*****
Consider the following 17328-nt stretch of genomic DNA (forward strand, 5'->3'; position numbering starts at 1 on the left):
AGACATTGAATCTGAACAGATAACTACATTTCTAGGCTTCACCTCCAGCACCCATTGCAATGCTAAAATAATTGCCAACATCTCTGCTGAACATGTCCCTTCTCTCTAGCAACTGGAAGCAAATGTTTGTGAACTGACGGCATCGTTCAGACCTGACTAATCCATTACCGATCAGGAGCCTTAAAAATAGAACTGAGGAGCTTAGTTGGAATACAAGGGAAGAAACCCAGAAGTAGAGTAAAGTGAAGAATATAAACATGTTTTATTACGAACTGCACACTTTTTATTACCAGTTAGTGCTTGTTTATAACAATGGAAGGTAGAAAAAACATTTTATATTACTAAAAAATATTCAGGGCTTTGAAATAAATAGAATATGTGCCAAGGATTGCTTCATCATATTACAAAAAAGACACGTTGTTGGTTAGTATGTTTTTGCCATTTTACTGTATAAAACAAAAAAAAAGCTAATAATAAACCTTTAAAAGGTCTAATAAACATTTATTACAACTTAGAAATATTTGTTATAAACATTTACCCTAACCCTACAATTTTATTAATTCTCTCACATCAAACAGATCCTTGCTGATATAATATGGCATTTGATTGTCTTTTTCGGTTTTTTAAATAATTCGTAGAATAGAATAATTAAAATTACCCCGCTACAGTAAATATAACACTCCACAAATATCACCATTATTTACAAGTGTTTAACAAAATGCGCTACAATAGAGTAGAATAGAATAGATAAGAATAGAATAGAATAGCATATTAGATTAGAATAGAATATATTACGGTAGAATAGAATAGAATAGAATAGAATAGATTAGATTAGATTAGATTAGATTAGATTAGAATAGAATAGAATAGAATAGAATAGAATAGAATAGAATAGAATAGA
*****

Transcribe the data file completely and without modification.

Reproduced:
Consider the following 17328-nt stretch of genomic DNA (forward strand, 5'->3'; position numbering starts at 1 on the left):
AGACATTGAATCTGAACAGATAACTACATTTCTAGGCTTCACCTCCAGCACCCATTGCAATGCTAAAATAATTGCCAACATCTCTGCTGAACATGTCCCTTCTCTCTAGCAACTGGAAGCAAATGTTTGTGAACTGACGGCATCGTTCAGACCTGACTAATCCATTACCGATCAGGAGCCTTAAAAATAGAACTGAGGAGCTTAGTTGGAATACAAGGGAAGAAACCCAGAAGTAGAGTAAAGTGAAGAATATAAACATGTTTTATTACGAACTGCACACTTTTTATTACCAGTTAGTGCTTGTTTATAACAATGGAAGGTAGAAAAAACATTTTATATTACTAAAAAATATTCAGGGCTTTGAAATAAATAGAATATGTGCCAAGGATTGCTTCATCATATTACAAAAAAGACACGTTGTTGGTTAGTATGTTTTTGCCATTTTACTGTATAAAACAAAAAAAAAGCTAATAATAAACCTTTAAAAGGTCTAATAAACATTTATTACAACTTAGAAATATTTGTTATAAACATTTACCCTAACCCTACAATTTTATTAATTCTCTCACATCAAACAGATCCTTGCTGATATAATATGGCATTTGATTGTCTTTTTCGGTTTTTTAAATAATTCGTAGAATAGAATAATTAAAATTACCCCGCTACAGTAAATATAACACTCCACAAATATCACCATTATTTACAAGTGTTTAACAAAATGCGCTACAATAGAGTAGAATAGAATAGATAAGAATAGAATAGAATAGCATATTAGATTAGAATAGAATATATTACGGTAGAATAGAATAGAATAGAATAGAATAGATTAGATTAGATTAGATTAGATTAGATTAGAATAGAATAGAATAGAATAGAATAGAATAGAATAGAATAGAATAGA